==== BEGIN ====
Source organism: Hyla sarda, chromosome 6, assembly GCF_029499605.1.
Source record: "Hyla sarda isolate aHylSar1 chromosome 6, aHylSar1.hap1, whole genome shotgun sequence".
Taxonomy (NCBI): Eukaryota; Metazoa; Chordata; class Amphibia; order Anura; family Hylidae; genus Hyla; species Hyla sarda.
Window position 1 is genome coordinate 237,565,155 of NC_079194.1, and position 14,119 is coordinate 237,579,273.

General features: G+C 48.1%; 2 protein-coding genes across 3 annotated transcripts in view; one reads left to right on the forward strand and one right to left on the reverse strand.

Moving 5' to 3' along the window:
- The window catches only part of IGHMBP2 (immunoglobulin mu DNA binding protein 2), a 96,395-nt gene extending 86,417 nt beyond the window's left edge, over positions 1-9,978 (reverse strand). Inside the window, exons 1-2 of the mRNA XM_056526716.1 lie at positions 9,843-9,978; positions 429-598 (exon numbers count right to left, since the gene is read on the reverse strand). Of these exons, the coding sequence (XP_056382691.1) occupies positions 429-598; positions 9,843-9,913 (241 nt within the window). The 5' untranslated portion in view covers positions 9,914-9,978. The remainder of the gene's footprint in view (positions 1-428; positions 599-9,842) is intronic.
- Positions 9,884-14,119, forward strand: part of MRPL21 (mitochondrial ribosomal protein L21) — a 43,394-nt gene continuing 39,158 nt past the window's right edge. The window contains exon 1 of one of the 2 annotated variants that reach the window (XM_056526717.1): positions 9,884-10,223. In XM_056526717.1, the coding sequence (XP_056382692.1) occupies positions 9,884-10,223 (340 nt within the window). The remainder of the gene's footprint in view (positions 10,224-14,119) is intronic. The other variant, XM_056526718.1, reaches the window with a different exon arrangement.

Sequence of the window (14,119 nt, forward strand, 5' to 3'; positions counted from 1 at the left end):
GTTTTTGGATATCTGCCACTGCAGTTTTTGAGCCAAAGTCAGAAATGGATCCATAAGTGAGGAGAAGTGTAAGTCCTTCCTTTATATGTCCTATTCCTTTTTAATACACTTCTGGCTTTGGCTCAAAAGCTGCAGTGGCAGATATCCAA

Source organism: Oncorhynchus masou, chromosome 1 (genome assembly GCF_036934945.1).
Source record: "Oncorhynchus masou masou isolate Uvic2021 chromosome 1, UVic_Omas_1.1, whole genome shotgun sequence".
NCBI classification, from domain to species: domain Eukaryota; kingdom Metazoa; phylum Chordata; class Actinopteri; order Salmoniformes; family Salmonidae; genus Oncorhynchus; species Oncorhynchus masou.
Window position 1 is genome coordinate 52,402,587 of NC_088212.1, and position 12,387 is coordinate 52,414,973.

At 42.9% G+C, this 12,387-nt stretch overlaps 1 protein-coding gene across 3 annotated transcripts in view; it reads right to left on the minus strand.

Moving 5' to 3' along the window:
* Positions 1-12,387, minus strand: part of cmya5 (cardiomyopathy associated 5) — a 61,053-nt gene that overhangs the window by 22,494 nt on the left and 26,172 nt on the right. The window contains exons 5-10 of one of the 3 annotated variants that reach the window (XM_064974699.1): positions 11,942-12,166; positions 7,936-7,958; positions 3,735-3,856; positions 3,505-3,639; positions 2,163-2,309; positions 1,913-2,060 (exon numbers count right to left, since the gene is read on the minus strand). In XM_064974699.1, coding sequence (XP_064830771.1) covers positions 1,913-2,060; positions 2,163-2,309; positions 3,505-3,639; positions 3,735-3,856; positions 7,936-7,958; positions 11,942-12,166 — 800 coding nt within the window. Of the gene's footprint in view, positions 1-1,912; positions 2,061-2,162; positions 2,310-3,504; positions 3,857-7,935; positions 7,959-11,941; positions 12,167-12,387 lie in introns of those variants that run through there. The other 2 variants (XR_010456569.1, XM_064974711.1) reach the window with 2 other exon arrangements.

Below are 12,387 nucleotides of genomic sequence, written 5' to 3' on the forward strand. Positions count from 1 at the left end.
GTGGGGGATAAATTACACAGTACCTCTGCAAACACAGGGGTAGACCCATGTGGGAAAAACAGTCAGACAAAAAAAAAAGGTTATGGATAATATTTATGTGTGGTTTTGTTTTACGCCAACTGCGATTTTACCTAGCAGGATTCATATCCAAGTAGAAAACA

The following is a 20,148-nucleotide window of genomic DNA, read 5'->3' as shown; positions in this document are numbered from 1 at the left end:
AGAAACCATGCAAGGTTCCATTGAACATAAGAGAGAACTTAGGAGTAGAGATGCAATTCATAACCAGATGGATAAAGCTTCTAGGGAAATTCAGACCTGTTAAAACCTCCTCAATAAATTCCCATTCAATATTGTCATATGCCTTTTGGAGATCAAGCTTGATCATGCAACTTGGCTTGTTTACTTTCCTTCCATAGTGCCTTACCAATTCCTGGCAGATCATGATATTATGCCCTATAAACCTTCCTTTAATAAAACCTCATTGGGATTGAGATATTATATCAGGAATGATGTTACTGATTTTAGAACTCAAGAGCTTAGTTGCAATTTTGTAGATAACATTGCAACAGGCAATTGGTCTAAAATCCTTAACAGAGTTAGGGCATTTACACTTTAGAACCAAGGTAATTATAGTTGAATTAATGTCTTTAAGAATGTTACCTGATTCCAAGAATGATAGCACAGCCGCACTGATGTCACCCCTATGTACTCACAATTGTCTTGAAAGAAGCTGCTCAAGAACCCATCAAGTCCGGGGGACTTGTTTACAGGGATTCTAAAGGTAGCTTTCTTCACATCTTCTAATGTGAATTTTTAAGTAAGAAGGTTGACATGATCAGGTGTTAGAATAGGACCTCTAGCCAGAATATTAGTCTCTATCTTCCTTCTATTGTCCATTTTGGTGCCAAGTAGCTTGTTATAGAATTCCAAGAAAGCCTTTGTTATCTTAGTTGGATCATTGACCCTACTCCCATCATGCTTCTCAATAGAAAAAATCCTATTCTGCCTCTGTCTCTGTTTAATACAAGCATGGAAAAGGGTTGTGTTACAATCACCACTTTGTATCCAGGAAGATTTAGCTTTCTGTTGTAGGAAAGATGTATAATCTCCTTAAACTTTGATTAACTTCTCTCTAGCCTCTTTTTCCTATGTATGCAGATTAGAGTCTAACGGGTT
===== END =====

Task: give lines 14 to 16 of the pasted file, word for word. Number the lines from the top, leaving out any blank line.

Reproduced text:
Window position 1 is genome coordinate 52,402,587 of NC_088212.1, and position 12,387 is coordinate 52,414,973.

At 42.9% G+C, this 12,387-nt stretch overlaps 1 protein-coding gene across 3 annotated transcripts in view; it reads right to left on the minus strand.

Moving 5' to 3' along the window: